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The contributions of family care-givers at end of life: A national post-bereavement census survey of cancer carers’ hours of care and expenditures

Overview of attention for article published in Palliative Medicine, February 2017
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About this Attention Score

  • In the top 5% of all research outputs scored by Altmetric
  • Among the highest-scoring outputs from this source (#40 of 1,396)
  • High Attention Score compared to outputs of the same age (97th percentile)
  • High Attention Score compared to outputs of the same age and source (93rd percentile)

Mentioned by

news
3 news outlets
blogs
1 blog
twitter
99 tweeters
facebook
3 Facebook pages

Citations

dimensions_citation
29 Dimensions

Readers on

mendeley
48 Mendeley
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Title
The contributions of family care-givers at end of life: A national post-bereavement census survey of cancer carers’ hours of care and expenditures
Published in
Palliative Medicine, February 2017
DOI 10.1177/0269216317690479
Pubmed ID
Authors

Christine Rowland, Barbara Hanratty, Mark Pilling, Bernard van den Berg, Gunn Grande

Abstract

Family members provide vital care at end of life, enabling patients to remain at home. Such informal care contributes significantly to the economy while supporting patients' preferences and government policy. However, the value of care-givers' contributions is often underestimated or overlooked in evaluations. Without information on the activities and expenditures involved in informal care-giving, it is impossible to provide an accurate assessment of carers' contribution to end-of-life care. The aim of this study was to investigate the contributions and expenditure of informal, family care-giving in end-of-life cancer care. A national census survey of English cancer carers was conducted. Survey packs were mailed to 5271 people who registered the death of a relative to cancer during 1-16 May 2015. Data were collected on decedents' health and situation, care support given, financial expenditure resulting from care, carer well-being and general background information. In all, 1504 completed surveys were returned (28.5%). Over 90% of respondents reported spending time on care-giving in the last 3 months of the decedent's life, contributing a median 69 h 30 min of care-giving each week. Those who reported details of expenditure (72.5%) spent a median £370 in the last 3 months of the decedent's life. Carers contribute a great deal of time and money for day-to-day support and care of patients. This study has yielded a unique, population-level data set of end-of-life care-giving and future analyses will provide estimates of the economic value of family care-givers' contributions.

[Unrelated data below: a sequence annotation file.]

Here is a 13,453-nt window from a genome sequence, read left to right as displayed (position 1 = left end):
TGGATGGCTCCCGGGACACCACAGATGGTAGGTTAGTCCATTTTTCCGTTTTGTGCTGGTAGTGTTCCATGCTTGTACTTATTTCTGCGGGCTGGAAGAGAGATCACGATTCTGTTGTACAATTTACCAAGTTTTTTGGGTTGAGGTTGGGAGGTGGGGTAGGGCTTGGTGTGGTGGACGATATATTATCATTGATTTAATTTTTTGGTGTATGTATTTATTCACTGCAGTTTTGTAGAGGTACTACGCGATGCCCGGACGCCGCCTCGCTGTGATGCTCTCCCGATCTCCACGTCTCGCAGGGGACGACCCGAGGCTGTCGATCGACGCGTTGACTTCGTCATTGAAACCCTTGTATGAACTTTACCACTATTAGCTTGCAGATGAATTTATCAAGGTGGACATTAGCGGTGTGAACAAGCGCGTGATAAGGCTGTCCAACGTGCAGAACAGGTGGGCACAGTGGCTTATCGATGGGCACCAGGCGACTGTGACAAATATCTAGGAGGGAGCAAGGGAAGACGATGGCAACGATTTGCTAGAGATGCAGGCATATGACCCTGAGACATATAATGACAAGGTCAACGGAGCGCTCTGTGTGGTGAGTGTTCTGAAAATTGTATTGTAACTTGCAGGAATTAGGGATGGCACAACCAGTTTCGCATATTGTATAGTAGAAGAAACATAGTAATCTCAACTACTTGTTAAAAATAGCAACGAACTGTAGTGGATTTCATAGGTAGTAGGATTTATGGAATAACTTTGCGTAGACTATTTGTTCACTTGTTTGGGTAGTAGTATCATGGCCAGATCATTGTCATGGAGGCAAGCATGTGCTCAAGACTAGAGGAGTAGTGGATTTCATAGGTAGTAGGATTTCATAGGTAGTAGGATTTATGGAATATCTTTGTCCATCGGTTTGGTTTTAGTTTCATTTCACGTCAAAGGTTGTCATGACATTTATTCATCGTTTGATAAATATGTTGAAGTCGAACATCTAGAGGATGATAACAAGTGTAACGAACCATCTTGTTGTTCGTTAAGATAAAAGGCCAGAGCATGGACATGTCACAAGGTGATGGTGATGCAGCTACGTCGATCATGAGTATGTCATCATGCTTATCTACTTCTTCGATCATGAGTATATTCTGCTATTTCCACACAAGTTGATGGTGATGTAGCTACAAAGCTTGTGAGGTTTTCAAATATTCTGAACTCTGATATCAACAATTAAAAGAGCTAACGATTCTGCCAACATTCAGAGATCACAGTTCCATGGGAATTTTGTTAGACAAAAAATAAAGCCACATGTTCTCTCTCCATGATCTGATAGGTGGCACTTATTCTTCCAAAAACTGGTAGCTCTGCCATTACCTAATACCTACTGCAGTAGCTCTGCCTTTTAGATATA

Twitter Demographics

The data shown below were collected from the profiles of 99 tweeters who shared this research output. Click here to find out more about how the information was compiled.

Mendeley readers

The data shown below were compiled from readership statistics for 48 Mendeley readers of this research output. Click here to see the associated Mendeley record.

Geographical breakdown

Country Count As %
Unknown 48 100%

Demographic breakdown

Readers by professional status Count As %
Researcher 9 19%
Unspecified 8 17%
Student > Master 7 15%
Student > Ph. D. Student 5 10%
Student > Postgraduate 4 8%
Other 15 31%
Readers by discipline Count As %
Nursing and Health Professions 14 29%
Unspecified 11 23%
Medicine and Dentistry 10 21%
Social Sciences 5 10%
Economics, Econometrics and Finance 2 4%
Other 6 13%

Attention Score in Context

This research output has an Altmetric Attention Score of 94. This is our high-level measure of the quality and quantity of online attention that it has received. This Attention Score, as well as the ranking and number of research outputs shown below, was calculated when the research output was last mentioned on 27 January 2018.
All research outputs
#173,674
of 13,574,567 outputs
Outputs from Palliative Medicine
#40
of 1,396 outputs
Outputs of similar age
#7,513
of 257,302 outputs
Outputs of similar age from Palliative Medicine
#2
of 33 outputs
Altmetric has tracked 13,574,567 research outputs across all sources so far. Compared to these this one has done particularly well and is in the 98th percentile: it's in the top 5% of all research outputs ever tracked by Altmetric.
So far Altmetric has tracked 1,396 research outputs from this source. They typically receive a lot more attention than average, with a mean Attention Score of 20.0. This one has done particularly well, scoring higher than 97% of its peers.
Older research outputs will score higher simply because they've had more time to accumulate mentions. To account for age we can compare this Altmetric Attention Score to the 257,302 tracked outputs that were published within six weeks on either side of this one in any source. This one has done particularly well, scoring higher than 97% of its contemporaries.
We're also able to compare this research output to 33 others from the same source and published within six weeks on either side of this one. This one has done particularly well, scoring higher than 93% of its contemporaries.